The exhibition serves as a sort of graphic timeline, a historic record, an a-historical record and the visual silence of global media, in which Jaar highlights the indifference. Not even obliteration, deletion or erasure, just the absence of priority, deliberate non-recordal. The work is ironically titled Untitled (Newsweek).

(Writer’s note: As a member of the foreign press corps, I have vivid memories of my colleagues’ journeys to Rwanda immediately following South Africa’s first democratic election and Mandela’s inauguration. A brief archival search indicates Rwandan headlines in other media throughout that period. Not every global media outlet was utterly oblivious to the unfolding tragedy. But this Newsweek archive is a chilling and cynical collection.) 

Rwanda Rwanda. 1994. Alfredo Jaar.

A large white work /sign /wayfinder marks the end of the first hall: In Rwanda, Rwanda, the word RWANDA is rendered in capital letters in a modern bold sans serif font, and repeated across the surface in a bold visual pattern; in the tradition of global design best-practice, where proper nouns, names, are reified as repetitive commercial consumptive icons, brands in International Typographic Style: Macys, Bloomingdales, and now, Rwanda. 

The second darkened hall formalistically echoes the Berlin Holocaust memorial – an interior memorial. With Real Pictures, the visitor is confronted by black plinth-like structures. Of equal height, evenly positioned, each illuminated plinth is demarcated by a separate spotlight, each bearing descriptive paragraphs. There are no images and each plinth represents a moment in time. But instead of a photograph and caption, we are faced with the captions alone, while our minds fill in the images. 

Real Pictures. 1995. Alfredo Jaar.

The absence of image means the absence of presence; the eradication of the image means the eradication of the person that the image would have signified if it were there. But the person is no longer there, millions of people are no longer there. And neither is the iconic representation, only words frozen in time as images, as artworks in themselves, graphic cyphers.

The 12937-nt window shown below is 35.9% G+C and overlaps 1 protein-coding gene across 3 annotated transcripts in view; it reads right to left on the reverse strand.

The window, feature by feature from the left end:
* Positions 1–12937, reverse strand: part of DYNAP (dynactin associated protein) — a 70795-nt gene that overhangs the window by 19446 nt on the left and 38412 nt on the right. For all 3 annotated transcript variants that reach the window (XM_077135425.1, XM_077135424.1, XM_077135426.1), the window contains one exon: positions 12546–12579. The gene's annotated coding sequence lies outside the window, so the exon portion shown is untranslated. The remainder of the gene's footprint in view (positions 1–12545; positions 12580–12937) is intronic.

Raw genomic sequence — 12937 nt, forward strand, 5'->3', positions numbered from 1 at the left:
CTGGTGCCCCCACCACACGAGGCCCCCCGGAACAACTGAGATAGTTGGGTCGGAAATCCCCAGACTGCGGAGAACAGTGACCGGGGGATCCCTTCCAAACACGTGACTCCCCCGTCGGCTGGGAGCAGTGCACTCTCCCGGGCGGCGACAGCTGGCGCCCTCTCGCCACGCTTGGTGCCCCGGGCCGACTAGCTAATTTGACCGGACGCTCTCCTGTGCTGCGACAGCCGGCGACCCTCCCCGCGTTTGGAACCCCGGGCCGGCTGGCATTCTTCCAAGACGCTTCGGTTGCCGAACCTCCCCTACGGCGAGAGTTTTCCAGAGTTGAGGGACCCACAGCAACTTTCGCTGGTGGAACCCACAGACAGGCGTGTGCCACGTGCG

An accompanying catalogue notes that each plinth is made up of boxes, and contains thousands of images that the artist (photographer) had taken during his trip to Rwanda in 1994. The images are hidden from view. 

The Silence of Nduwayezu. 1997. Alfredo Jaar.
The Silence of Nduwayezu. 1997. Alfredo Jaar.
The Silence of Nduwayezu. 1997. Alfredo Jaar.

The next installation is again a work of profound conceptual genius. The Silence of Nduwayezu memetically reproduces the eyes of a haunted young boy who the artist had encountered during his visit to Rwanda. The young boy had witnessed the killing of his parents; he had been rendered silent. One million photographic slides of Nduwayezu’s eyes are piled on a massive lightbox, and sculpted into an anthropomorphic shrouded form; magnifying loupes are strategically positioned to facilitate the professional examination of each slide.

We Wish to Inform You that We Did not Know. 2010. Alfredo Jaar.
We Wish to Inform You that We Did not Know. 2010. Alfredo Jaar.
We Wish to Inform You that We Did not Know. 2010. Alfredo Jaar.
We Wish to Inform You that We Did not Know. 2010. Alfredo Jaar.
We Wish to Inform You that We Did not Know. 2010. Alfredo Jaar.

If the abstraction has not yet conveyed the horror, the final room with a compilation of news footage from the time hammers the message home. Skulls, piles of bloodied clothes, and scrolling names of the dead are interspersed with heraldic images of political leaders. The work is titled We Wish to Inform You that We Didn’t Know. Created in 2010, this work borrows its title from a speech delivered by then US president Bill Clinton at Kigali airport in 1998. DM/ ML 

This is the first of two reviews by Kathy Berman of two exhibitions being held in Cape Town in April and May, drawing on Rwanda as a theme. The second review will be on the work of a Rwandan refugee to South Africa, designer Eli Gold of MasaMara whose kaleidoscopic print fabric and fashion design embodies the spirit of resilience and Pan African unity. A child of a Hutu and Tutsi union, he was two years old at the time of the Genocide, when his family was forced to flee their home, and 12 when he arrived in South Africa, after a solo journey overland to join his older brother in Cape Town. His fine arts practice is under the name NYAMBO.